Parallel 4: The Elder and The Younger Sisters

  • Jacob married two wives. Leah was the elder sister and Rachel, the younger. Jacob’s family line continued through both wives and were united together in marriage. Their families eventual journeyed to Canaan, the promised land.
  • Christ (represents Jacob) is the link between the Old Testament (Leah: Israel/Hebrew people) and the New Testament (Rachel: Jews united with gentiles/also known as the “Bride of Christ”). Jesus was a descendent of Leah because He came from the Tribe of Judah. The gentiles, through Christ, are adopted into the family of God’s chosen people. As God’s children, we are on a journey to the heavenly Canaan (Ephesians 2:14).

Parallel 5: Israel Prevails

  • God gave Jacob the name “Israel” after they wrestled outside of Jacob’s camp. The Lord gave him this name after saying he “wrestled with God and man, and prevailed” (Genesis 32:24-28).
  • During the Second Coming, Jesus will return to earth to build the New Jerusalem to signify Israel ultimately prevailing upon the earth (Revelation 21:2).

Parallel 6: The Patriarchs

  • Jacob became the father of the 12 tribes (descendants from his 12 children) of the Hebrew people.
  • In contrast, Christ’s disciples became the spiritual fathers.

Parallel 7: The House of Levi and Priesthood

  • The Tribe of Levi (a tribe of priests) came from Jacob’s family line. The Levites were a class of priests, including high priests. Those who were not priests carried out other religious or political responsibilities. The High Priest was responsible for offering a sacrifice to atone for the sin of the Hebrew people (Leviticus 16).
  • Jesus was the High Priest. He offered himself as a sacrifice to permanently atone for the sins of humanity (Hebrews 10:21-22; Revelation 1:6).

Resources and Other Interesting Sites

Below is a list of sites I came across during my research. If you are interested in discovering more parallels to Jesus (there are many), here are great sites to help you start:

Lasting Happiness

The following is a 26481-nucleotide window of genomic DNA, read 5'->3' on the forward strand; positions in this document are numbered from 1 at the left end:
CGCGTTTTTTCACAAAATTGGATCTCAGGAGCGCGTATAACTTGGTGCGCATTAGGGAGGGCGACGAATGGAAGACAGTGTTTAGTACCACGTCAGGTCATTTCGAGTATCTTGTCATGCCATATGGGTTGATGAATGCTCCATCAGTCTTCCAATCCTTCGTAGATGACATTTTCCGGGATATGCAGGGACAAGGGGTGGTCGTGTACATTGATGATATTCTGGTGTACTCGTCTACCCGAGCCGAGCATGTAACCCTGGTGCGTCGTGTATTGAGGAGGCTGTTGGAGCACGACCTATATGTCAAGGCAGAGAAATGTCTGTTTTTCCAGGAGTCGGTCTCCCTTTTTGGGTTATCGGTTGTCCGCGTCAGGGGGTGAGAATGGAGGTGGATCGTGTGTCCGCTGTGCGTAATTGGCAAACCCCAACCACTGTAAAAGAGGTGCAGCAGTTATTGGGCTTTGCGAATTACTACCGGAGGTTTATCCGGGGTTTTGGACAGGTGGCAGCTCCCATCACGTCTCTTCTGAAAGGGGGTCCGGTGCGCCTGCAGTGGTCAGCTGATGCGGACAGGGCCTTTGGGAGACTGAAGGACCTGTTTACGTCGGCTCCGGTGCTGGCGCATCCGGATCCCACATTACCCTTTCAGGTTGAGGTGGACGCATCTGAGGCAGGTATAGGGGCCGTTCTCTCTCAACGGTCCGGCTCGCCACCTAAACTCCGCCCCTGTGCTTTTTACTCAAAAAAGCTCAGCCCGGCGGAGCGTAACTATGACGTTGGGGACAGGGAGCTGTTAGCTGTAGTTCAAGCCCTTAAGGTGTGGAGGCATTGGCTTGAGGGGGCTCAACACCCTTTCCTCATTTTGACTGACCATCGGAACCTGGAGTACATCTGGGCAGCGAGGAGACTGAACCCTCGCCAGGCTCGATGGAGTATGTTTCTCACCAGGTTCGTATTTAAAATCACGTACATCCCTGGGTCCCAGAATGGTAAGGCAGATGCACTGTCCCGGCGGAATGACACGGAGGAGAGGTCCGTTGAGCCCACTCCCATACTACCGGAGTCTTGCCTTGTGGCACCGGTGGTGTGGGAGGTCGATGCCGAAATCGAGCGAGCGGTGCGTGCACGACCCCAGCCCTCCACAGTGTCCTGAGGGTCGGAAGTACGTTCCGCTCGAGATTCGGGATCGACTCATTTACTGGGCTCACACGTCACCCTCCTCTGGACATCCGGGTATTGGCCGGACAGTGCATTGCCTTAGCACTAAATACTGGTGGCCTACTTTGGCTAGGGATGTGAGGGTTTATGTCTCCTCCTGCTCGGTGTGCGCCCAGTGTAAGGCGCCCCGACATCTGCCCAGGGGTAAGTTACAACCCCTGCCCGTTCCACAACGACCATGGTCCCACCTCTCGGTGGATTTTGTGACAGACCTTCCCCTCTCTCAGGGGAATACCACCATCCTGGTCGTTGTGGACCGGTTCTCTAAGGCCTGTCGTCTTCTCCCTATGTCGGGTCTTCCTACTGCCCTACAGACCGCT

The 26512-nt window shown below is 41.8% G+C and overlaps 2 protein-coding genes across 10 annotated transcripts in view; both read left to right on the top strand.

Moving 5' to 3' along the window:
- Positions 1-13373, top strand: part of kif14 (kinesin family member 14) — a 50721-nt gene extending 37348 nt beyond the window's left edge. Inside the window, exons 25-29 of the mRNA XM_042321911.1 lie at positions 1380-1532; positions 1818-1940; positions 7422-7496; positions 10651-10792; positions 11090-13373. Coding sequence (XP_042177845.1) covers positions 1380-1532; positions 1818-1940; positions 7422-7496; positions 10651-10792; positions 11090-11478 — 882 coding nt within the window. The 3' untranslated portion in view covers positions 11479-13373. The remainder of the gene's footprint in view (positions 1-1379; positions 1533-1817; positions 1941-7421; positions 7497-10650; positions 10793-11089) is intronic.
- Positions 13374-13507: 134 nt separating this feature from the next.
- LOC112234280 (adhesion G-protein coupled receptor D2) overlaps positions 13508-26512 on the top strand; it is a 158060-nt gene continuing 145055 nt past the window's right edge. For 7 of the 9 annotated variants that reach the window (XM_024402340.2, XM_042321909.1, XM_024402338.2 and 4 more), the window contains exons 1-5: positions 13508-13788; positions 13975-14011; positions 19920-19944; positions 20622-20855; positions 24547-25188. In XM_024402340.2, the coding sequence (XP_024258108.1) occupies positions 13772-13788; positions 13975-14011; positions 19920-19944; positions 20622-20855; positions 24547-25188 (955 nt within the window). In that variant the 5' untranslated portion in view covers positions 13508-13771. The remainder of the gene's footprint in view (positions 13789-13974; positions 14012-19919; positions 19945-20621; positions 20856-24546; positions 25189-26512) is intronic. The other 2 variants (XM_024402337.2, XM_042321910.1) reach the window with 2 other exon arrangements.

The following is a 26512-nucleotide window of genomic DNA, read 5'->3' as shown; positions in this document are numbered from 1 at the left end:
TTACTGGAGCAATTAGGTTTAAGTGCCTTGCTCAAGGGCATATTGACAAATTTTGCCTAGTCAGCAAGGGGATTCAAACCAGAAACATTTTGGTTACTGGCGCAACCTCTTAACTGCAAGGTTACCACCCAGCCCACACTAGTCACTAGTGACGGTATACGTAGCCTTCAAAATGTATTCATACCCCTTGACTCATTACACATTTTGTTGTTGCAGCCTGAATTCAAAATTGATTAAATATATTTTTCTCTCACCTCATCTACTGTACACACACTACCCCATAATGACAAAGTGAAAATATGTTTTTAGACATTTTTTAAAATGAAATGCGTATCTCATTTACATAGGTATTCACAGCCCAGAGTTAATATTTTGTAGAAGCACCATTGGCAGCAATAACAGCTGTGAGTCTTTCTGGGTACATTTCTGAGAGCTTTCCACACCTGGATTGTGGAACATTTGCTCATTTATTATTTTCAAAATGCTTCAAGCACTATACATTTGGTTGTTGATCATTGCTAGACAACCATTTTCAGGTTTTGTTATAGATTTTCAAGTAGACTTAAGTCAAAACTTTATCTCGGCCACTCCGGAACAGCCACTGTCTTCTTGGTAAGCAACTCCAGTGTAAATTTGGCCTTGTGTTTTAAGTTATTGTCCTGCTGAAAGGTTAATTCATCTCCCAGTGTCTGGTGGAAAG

Earlier this week, a friend shared an article with me about maintaining lasting happiness. Since my friend thought the article was useful, I agreed to read it. After all, we can all benefit from learning positive techniques to better ourselves, right?

smilesAccording to the article, psychological studies over the past several years have consistently shown many of us are dissatisfied with our lives and depressed due to daily pressures, stressful life circumstances, money concerns or family strife. The article’s author followed the analysis by giving several suggestions on how to maintain happiness: act happy even if you don’t feel it, indulge more frequently in pampering yourself and focus on the things you have and not on the things you don’t.

An Analysis

The article, although well-meaning, seems to provide little comfort for anyone who has suffered with long-term situational depression or difficult moments in life. I know, at least for me, the solutions the author suggested to maintain happiness rarely ever equal anything lasting. However, I will concede to the fact that feelings associated with experiencing happiness can temporarily relieve mental anguish. I also agree there are benefits to filling our lives with encouraging people and things that reinforce positivity and improve our general sense of wellbeing. But if happiness is temporary, what is long lasting?

Why the Difference between Happiness and Joy Matters